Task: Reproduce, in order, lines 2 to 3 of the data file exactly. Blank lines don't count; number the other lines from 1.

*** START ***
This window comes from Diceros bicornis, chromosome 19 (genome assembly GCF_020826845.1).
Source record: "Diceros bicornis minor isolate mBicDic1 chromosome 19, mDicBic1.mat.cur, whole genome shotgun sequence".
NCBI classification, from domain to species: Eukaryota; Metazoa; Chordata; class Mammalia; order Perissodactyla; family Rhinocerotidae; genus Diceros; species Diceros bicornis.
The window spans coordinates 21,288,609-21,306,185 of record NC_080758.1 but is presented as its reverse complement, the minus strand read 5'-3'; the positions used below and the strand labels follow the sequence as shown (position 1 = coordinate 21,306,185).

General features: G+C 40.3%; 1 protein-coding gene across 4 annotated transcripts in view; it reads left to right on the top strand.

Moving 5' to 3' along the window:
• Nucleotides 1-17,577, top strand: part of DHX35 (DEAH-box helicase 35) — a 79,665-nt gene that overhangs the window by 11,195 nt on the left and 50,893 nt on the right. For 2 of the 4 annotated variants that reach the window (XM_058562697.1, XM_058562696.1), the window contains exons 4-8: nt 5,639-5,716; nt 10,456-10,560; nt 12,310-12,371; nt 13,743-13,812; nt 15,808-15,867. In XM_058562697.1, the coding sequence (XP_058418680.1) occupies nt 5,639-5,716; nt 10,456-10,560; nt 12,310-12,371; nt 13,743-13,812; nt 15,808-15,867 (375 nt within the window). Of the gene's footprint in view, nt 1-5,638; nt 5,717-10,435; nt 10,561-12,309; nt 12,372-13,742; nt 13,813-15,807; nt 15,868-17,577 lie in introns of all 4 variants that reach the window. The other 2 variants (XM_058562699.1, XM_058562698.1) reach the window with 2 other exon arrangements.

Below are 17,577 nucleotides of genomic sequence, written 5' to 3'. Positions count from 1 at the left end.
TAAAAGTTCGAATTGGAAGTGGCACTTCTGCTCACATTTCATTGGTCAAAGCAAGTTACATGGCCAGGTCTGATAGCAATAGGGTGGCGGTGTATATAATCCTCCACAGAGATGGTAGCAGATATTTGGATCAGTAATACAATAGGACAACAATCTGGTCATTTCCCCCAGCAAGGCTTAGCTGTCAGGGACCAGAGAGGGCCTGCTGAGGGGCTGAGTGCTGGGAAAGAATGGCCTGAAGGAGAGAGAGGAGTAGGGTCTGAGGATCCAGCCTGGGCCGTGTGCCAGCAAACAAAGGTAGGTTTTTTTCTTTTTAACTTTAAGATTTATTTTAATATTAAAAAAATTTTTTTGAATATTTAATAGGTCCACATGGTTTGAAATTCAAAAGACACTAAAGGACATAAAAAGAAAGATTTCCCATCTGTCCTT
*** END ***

Source record: "Diceros bicornis minor isolate mBicDic1 chromosome 19, mDicBic1.mat.cur, whole genome shotgun sequence".
NCBI classification, from domain to species: Eukaryota; Metazoa; Chordata; class Mammalia; order Perissodactyla; family Rhinocerotidae; genus Diceros; species Diceros bicornis.